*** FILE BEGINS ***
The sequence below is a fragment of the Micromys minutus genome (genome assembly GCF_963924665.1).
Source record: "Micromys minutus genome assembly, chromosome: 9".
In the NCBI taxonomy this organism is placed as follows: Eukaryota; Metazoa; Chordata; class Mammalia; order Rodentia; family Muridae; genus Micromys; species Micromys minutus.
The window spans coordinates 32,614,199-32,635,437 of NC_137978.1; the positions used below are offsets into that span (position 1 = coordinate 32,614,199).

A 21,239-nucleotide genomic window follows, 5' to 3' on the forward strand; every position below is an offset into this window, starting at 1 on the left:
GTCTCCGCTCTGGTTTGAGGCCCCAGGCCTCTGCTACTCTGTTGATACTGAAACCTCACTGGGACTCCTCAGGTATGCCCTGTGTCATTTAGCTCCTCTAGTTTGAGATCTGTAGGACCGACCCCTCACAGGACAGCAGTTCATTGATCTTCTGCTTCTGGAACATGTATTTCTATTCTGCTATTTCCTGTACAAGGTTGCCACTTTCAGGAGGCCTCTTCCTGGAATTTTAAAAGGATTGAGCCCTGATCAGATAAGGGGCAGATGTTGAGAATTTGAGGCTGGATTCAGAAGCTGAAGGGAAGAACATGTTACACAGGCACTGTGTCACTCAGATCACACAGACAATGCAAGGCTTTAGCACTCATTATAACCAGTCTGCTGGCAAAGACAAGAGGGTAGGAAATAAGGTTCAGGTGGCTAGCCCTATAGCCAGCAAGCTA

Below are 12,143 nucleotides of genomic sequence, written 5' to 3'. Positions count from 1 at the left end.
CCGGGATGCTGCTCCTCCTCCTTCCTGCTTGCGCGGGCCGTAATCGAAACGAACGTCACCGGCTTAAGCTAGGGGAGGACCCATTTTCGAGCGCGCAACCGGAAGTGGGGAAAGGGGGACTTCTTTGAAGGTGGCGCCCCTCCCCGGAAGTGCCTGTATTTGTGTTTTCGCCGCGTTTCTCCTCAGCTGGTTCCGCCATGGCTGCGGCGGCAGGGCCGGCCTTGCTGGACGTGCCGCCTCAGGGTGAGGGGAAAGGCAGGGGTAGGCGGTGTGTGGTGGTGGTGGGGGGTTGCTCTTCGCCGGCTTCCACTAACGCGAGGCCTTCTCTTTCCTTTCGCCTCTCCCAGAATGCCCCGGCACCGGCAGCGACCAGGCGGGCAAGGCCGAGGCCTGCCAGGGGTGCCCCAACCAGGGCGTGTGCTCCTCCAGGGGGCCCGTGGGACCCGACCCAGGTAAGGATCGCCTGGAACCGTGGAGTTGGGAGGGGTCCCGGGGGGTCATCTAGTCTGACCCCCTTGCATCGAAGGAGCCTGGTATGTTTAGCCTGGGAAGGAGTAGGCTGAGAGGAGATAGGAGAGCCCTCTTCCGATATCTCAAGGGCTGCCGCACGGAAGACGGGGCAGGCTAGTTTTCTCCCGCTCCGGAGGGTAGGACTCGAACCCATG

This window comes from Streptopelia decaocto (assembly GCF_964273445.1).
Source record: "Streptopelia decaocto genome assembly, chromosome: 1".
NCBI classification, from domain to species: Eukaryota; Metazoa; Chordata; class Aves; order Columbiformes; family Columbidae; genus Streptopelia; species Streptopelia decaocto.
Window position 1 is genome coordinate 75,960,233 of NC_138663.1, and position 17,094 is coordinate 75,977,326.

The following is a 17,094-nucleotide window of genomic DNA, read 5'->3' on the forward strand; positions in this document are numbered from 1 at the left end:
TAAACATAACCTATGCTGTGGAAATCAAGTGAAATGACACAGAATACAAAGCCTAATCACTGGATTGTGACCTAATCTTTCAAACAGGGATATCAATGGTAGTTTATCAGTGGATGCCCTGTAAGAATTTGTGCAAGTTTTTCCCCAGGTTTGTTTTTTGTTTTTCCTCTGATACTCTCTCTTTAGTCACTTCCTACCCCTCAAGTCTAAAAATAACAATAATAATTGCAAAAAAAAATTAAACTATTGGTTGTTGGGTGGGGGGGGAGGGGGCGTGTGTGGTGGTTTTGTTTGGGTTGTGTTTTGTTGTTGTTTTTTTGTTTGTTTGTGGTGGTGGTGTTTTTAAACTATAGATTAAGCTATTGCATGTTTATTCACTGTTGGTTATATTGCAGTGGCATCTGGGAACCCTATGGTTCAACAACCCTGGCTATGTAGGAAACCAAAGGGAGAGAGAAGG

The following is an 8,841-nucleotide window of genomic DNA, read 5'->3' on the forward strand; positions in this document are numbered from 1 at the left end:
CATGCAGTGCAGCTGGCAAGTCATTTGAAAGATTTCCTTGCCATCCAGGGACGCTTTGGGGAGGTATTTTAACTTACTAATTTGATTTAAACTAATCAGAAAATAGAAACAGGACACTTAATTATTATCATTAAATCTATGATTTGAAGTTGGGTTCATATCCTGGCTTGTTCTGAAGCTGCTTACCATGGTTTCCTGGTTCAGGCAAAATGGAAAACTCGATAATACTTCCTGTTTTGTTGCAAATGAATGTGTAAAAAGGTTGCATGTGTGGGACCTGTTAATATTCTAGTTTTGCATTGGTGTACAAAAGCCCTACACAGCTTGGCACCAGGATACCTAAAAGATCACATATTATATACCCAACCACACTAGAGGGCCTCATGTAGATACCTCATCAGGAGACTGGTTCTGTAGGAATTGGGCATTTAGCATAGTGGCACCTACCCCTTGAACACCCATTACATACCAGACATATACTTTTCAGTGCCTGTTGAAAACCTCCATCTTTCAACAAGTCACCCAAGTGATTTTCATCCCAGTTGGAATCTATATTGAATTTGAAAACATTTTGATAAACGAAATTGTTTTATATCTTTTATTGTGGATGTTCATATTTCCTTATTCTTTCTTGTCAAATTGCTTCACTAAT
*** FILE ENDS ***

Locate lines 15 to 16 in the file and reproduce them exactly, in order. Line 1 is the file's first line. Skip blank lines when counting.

The following is an 8,841-nucleotide window of genomic DNA, read 5'->3' on the forward strand; positions in this document are numbered from 1 at the left end:
CATGCAGTGCAGCTGGCAAGTCATTTGAAAGATTTCCTTGCCATCCAGGGACGCTTTGGGGAGGTATTTTAACTTACTAATTTGATTTAAACTAATCAGAAAATAGAAACAGGACACTTAATTATTATCATTAAATCTATGATTTGAAGTTGGGTTCATATCCTGGCTTGTTCTGAAGCTGCTTACCATGGTTTCCTGGTTCAGGCAAAATGGAAAACTCGATAATACTTCCTGTTTTGTTGCAAATGAATGTGTAAAAAGGTTGCATGTGTGGGACCTGTTAATATTCTAGTTTTGCATTGGTGTACAAAAGCCCTACACAGCTTGGCACCAGGATACCTAAAAGATCACATATTATATACCCAACCACACTAGAGGGCCTCATGTAGATACCTCATCAGGAGACTGGTTCTGTAGGAATTGGGCATTTAGCATAGTGGCACCTACCCCTTGAACACCCATTACATACCAGACATATACTTTTCAGTGCCTGTTGAAAACCTCCATCTTTCAACAAGTCACCCAAGTGATTTTCATCCCAGTTGGAATCTATATTGAATTTGAAAACATTTTGATAAACGAAATTGTTTTATATCTTTTATTGTGGATGTTCATATTTCCTTATTCTTTCTTGTCAAATTGCTTCACTAAT